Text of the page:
I was talking with my friend the other night about - you guessed it - aging well. During the conversation, she asked – “how can someone who has had a chronic disease for 30 years possibly do that?”
Her question surprised me because she seemed to be a perfect example of someone who had aged well despite life’s circumstances. If you didn’t know she had MS (MS - multiple sclerosis, a disease in which the immune system eats away at the protective covering of the nerves), you would never realize it nor would she tell you.
Over the years, she experienced many symptoms – from eyes not seeing clearly to a leg that doesn’t always work the way she wants. Yet, during that time she earned a Ph.D., worked for a large corporation, taught at a university, and traveled all over the world. Colleagues never knew her health situation; she hid it well.
Today she drives a car, has her own home, and pilots her own boat. Although retired, she volunteers for organizations, goes to exercise classes, and is socially active. While she wears a brace on her leg and uses a cane when she takes walks, she takes no medication.
Her journey has been filled with struggle, frustration, and pain, but she adapts and perseveres. One example is the boat. Although she switched from a sailboat to a tugboat as the MS progressed, she rigged each boat in ways that help her pilot it - on her own.
I asked if she ever felt sorry for herself and she said no, but she does think how lucky other people are who don’t have the disease. She accepts the rough times, keeps going, and takes a break when needed.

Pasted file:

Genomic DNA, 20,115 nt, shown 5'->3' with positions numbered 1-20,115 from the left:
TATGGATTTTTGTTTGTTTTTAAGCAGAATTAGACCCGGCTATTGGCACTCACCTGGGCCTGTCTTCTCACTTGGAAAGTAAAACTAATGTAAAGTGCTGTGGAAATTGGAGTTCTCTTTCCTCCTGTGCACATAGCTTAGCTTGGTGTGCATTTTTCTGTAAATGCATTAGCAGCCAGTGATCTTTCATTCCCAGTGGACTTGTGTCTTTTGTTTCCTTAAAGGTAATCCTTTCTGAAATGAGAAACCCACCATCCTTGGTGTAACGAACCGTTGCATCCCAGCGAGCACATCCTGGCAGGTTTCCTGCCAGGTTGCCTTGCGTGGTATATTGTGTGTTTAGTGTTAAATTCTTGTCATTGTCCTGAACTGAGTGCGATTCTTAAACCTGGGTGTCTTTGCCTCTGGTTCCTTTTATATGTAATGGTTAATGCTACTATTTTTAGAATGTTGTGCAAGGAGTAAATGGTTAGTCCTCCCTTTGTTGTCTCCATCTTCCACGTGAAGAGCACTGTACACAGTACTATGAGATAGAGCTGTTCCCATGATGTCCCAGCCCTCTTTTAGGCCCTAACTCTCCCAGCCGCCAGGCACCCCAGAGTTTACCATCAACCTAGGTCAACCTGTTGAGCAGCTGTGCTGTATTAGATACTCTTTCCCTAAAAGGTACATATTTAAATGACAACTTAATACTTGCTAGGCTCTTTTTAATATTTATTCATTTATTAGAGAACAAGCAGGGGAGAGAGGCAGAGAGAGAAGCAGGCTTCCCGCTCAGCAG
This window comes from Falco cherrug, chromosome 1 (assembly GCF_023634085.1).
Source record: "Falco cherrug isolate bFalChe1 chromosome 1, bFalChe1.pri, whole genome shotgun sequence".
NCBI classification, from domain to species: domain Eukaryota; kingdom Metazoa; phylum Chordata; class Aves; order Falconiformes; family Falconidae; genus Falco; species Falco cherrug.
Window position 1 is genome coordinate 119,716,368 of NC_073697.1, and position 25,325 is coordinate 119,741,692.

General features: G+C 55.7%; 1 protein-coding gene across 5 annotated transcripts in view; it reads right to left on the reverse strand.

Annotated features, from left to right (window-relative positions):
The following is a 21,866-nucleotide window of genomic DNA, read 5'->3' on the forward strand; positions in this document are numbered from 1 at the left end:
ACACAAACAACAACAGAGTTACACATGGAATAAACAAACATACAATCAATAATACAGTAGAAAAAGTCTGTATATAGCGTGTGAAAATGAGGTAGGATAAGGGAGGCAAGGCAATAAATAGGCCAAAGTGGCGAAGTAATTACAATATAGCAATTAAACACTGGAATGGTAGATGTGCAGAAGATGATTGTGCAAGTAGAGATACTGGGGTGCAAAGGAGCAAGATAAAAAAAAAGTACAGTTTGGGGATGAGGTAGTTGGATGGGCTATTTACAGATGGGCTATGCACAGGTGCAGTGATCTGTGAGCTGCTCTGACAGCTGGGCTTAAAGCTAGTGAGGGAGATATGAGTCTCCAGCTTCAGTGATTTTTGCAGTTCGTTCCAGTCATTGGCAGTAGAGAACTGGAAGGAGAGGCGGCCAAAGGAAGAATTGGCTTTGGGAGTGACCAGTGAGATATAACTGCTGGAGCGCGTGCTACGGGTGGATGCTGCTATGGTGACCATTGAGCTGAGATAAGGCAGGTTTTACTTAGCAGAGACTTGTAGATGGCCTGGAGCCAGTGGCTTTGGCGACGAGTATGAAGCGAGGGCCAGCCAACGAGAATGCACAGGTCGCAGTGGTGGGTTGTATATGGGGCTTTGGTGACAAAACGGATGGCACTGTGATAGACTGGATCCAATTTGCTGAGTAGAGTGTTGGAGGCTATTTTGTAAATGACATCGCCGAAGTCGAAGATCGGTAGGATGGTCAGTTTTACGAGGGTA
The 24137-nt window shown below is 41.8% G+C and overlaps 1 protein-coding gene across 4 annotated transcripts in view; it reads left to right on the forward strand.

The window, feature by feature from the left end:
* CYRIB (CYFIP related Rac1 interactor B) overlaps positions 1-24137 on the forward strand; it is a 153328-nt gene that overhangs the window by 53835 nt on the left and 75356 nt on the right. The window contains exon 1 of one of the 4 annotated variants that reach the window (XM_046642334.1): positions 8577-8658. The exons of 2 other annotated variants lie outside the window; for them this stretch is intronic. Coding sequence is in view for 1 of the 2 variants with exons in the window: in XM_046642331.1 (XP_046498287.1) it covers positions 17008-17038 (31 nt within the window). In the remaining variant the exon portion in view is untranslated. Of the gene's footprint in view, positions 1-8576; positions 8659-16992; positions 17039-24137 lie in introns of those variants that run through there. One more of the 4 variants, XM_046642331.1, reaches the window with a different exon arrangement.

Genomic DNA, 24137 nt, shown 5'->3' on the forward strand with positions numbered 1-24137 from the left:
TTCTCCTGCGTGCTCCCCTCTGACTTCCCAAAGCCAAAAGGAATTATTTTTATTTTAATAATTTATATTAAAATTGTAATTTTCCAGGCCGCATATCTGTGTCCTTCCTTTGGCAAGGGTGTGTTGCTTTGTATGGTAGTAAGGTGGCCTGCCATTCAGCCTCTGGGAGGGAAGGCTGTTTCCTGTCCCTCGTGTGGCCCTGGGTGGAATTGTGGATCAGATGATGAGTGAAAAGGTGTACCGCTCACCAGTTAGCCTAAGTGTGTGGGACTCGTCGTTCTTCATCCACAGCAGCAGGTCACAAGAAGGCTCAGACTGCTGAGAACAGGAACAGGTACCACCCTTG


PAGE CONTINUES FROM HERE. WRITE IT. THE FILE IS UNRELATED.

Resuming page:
Chronic disease is not uncommon. Many well-known personalities – young and old – face similar challenges as my friend. At the age of 29, the actor, Michael J. Fox, was diagnosed with Parkinson’s disease. Take a few minutes to watch his story below.
My “chronic disease” is headaches – I have had them in various shapes and sizes for 60 years. Medication didn’t really help and meditation is somewhat helpful. Basically, I ignore them and keep going. While they rarely stop me, they do get in the way.
A recent research study by the National Institute of Health defined the problem well saying
By 2030, the number of older adults in the US will more than double to about 71 million. However, not all will age successfully [or well], even if they have no distinctive co-morbid health condition. This rapidly increasing number of older Americans, as well as those in other areas of the globe, will probably have high rates of chronic diseases, which may be barriers to the achievement of a fully functional life. . .
The NIH website offers several suggestions for supporting an older person with a chronic condition. One suggestion is to “appreciate that people living with chronic disease are often living with loss — the loss of physical function, independence, or general well-being.”
A second suggestion is to educate the person and his or her family. The authors note that “most older patients want to understand their medical conditions and are interested in learning how to manage them.”